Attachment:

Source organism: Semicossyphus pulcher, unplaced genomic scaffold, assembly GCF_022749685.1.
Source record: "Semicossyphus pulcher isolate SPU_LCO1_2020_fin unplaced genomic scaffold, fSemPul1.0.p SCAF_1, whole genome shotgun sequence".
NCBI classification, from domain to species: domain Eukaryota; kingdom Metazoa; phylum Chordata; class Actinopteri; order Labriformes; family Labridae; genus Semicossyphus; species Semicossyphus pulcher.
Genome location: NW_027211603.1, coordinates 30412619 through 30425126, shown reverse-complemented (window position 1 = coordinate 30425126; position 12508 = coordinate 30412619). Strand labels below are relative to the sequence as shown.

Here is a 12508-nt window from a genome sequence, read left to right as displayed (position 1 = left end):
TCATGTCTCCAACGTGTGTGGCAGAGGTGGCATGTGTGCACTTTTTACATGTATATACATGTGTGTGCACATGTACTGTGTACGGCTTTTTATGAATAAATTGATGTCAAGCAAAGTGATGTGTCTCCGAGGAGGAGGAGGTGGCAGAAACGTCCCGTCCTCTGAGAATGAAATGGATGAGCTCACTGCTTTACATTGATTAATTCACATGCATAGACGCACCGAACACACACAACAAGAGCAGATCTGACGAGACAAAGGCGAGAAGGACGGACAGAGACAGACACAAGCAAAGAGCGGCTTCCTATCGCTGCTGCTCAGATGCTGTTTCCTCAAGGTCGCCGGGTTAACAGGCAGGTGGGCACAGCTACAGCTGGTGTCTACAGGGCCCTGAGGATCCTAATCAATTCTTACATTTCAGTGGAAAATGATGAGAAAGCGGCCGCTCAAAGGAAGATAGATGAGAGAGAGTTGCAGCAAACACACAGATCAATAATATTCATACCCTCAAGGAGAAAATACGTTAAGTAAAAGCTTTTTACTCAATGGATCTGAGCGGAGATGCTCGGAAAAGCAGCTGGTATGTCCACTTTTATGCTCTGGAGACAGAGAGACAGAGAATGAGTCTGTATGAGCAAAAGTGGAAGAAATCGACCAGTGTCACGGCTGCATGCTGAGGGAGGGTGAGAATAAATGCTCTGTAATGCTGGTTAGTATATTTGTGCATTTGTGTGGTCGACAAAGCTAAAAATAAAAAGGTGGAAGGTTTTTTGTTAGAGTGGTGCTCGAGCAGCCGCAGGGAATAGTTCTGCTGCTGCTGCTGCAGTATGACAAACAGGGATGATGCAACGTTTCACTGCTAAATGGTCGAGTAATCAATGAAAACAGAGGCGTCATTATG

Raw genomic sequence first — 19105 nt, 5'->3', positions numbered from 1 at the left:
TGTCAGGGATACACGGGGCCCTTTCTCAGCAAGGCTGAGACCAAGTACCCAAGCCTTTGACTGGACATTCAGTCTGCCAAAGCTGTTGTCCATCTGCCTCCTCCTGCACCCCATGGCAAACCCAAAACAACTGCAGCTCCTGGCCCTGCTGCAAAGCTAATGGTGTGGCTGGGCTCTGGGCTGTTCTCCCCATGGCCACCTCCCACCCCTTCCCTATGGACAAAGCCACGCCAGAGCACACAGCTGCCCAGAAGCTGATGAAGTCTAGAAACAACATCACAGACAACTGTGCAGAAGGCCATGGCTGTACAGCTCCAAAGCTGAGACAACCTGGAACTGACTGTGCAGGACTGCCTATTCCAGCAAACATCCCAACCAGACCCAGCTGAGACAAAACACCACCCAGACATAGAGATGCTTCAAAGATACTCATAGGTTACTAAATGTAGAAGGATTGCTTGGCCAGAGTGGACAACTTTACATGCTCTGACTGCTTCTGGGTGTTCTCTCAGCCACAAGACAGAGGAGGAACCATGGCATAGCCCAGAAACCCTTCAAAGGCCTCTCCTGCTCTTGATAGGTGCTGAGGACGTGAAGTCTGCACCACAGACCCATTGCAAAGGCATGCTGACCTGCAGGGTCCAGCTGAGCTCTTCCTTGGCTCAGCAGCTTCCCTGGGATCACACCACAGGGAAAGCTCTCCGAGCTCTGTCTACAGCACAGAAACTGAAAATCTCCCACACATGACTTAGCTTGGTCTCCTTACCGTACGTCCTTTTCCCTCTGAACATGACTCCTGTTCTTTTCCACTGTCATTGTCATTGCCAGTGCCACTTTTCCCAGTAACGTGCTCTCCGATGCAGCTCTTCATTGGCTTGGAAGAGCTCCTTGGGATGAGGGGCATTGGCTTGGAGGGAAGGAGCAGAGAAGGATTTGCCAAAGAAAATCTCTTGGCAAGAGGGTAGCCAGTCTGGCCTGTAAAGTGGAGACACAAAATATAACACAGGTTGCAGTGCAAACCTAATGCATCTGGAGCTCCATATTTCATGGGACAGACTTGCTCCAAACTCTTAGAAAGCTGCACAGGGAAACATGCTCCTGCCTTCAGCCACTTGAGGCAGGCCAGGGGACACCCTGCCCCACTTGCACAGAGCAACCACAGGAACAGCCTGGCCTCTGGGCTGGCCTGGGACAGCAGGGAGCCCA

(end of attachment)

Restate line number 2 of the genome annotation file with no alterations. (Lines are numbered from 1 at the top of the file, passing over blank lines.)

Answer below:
Source record: "Semicossyphus pulcher isolate SPU_LCO1_2020_fin unplaced genomic scaffold, fSemPul1.0.p SCAF_1, whole genome shotgun sequence".